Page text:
At the time of writing CONCERN provides a food supplement to detainees by providing one meal on three days each week, meeting at least one third of their weekly requirement. Hence, the potential for interrupting existing community links is minimised. Initially, food was provided for five days a week but this was reduced following a review of the programme and negotiations with the commune authorities. Relatives continue to visit the cachot and provide food on other days. Food brought to the cachots by relatives is shared between all detainees as approximately one third of detainees do not receive any food from relatives. By providing a nutrition supplement to the detainees, family and relatives have more resources and time for food production, school attendance and other activities.

A basic weekly food menu is followed which uses a combination of the locally available foods, (depending on availability and prices), such as beans, maize flour, sweet potato, cooking oil, salt and cassava flour. In addition, CONCERN provides a ration of UNAMIX to women and children detainees. To date, CONCERN has purchased all items in the local towns in Kigali as well as at commune markets near the prison. Large quantities of these commodities are required to meet the overall demands (see Graph 1) resulting in problems such as: dependency on CONCERN as the only food supplier; creation of temporary market demand locally (causing price increases); increased cost of overall programme and logistical difficulties in delivering food supplies on a regular basis. However, WFP have recently agreed to supply the basic food items to the programme via ICRC; this assistance will inevitably reduce these difficulties.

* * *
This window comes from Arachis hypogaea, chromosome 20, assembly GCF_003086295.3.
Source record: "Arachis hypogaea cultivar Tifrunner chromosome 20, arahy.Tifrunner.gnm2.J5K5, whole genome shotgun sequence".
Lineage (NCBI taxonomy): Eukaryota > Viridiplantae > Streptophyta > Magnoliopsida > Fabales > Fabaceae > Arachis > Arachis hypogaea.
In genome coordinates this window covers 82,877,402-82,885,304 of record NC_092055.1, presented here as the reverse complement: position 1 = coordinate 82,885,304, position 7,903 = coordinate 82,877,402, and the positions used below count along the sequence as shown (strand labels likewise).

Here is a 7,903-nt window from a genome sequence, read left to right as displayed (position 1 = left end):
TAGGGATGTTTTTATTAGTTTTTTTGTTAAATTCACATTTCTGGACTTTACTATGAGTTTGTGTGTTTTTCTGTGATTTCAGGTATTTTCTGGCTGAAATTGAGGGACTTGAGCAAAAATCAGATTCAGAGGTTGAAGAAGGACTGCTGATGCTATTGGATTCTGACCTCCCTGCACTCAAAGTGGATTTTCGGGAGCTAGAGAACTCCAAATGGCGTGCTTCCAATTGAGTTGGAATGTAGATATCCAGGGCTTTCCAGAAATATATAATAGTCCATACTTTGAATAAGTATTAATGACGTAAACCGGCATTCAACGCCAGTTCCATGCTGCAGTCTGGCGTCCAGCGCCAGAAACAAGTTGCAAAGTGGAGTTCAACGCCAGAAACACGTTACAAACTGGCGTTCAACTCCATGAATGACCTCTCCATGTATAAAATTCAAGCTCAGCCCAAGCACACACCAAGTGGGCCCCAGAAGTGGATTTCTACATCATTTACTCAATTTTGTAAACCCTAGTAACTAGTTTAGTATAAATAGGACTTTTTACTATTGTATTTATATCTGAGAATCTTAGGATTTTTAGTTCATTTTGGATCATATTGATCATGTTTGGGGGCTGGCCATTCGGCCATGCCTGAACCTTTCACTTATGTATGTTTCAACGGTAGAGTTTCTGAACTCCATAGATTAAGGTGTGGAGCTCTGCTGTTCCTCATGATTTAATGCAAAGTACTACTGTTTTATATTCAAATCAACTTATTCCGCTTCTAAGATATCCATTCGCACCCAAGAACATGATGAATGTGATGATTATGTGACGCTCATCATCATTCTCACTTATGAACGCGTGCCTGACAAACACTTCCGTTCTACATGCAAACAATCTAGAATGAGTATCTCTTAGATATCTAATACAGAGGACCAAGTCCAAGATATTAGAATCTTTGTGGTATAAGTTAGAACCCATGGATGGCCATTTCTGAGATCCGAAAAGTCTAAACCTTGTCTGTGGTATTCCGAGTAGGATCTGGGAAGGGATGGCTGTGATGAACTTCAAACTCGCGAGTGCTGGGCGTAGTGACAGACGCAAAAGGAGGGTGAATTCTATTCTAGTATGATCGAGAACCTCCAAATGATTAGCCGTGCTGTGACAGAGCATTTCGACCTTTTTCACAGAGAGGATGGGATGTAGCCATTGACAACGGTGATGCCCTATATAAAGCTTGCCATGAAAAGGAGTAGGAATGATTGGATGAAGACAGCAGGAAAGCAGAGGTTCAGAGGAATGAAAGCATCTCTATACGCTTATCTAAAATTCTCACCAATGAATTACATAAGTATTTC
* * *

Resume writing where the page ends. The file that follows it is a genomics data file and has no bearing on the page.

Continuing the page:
The local commune authorities support the programme by ensuring a supply of firewood, a food store and store-keeper and by permitting detainees to assist with water supply and food preparation. Local authorities are involved in programme planning, programme reviews and problem resolutions. While authorities have assumed greater responsibility for the implementation of the programme, CONCERN has still been able to maintain its role in monitoring food usage.